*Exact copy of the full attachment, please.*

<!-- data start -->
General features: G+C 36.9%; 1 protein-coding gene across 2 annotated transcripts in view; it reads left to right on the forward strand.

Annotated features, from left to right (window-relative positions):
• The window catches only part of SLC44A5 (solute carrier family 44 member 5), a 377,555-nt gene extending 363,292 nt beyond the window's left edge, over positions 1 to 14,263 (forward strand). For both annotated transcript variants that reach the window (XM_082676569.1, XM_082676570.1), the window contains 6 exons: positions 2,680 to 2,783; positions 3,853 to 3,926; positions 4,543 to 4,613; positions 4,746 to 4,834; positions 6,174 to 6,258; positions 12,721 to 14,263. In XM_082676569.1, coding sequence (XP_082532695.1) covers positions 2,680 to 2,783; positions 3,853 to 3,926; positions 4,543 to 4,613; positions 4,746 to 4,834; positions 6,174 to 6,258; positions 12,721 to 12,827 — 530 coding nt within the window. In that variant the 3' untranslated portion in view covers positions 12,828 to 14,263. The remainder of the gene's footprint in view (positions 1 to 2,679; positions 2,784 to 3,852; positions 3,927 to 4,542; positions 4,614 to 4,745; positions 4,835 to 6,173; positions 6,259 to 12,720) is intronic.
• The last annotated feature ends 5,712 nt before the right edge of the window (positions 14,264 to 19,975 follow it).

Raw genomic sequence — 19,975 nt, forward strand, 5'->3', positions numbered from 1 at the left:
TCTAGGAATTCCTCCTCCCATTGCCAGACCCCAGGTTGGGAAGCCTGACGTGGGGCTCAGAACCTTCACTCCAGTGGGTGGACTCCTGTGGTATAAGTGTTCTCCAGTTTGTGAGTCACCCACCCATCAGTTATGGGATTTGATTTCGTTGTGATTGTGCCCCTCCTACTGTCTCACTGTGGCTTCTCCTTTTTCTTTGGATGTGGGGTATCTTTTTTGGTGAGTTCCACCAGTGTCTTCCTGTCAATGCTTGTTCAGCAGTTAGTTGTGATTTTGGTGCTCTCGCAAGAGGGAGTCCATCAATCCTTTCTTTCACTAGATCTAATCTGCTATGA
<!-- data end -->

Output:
General features: G+C 36.9%; 1 protein-coding gene across 2 annotated transcripts in view; it reads left to right on the forward strand.

Annotated features, from left to right (window-relative positions):
• The window catches only part of SLC44A5 (solute carrier family 44 member 5), a 377,555-nt gene extending 363,292 nt beyond the window's left edge, over positions 1 to 14,263 (forward strand). For both annotated transcript variants that reach the window (XM_082676569.1, XM_082676570.1), the window contains 6 exons: positions 2,680 to 2,783; positions 3,853 to 3,926; positions 4,543 to 4,613; positions 4,746 to 4,834; positions 6,174 to 6,258; positions 12,721 to 14,263. In XM_082676569.1, coding sequence (XP_082532695.1) covers positions 2,680 to 2,783; positions 3,853 to 3,926; positions 4,543 to 4,613; positions 4,746 to 4,834; positions 6,174 to 6,258; positions 12,721 to 12,827 — 530 coding nt within the window. In that variant the 3' untranslated portion in view covers positions 12,828 to 14,263. The remainder of the gene's footprint in view (positions 1 to 2,679; positions 2,784 to 3,852; positions 3,927 to 4,542; positions 4,614 to 4,745; positions 4,835 to 6,173; positions 6,259 to 12,720) is intronic.
• The last annotated feature ends 5,712 nt before the right edge of the window (positions 14,264 to 19,975 follow it).

Raw genomic sequence — 19,975 nt, forward strand, 5'->3', positions numbered from 1 at the left:
TCTAGGAATTCCTCCTCCCATTGCCAGACCCCAGGTTGGGAAGCCTGACGTGGGGCTCAGAACCTTCACTCCAGTGGGTGGACTCCTGTGGTATAAGTGTTCTCCAGTTTGTGAGTCACCCACCCATCAGTTATGGGATTTGATTTCGTTGTGATTGTGCCCCTCCTACTGTCTCACTGTGGCTTCTCCTTTTTCTTTGGATGTGGGGTATCTTTTTTGGTGAGTTCCACCAGTGTCTTCCTGTCAATGCTTGTTCAGCAGTTAGTTGTGATTTTGGTGCTCTCGCAAGAGGGAGTCCATCAATCCTTTCTTTCACTAGATCTAATCTGCTATGA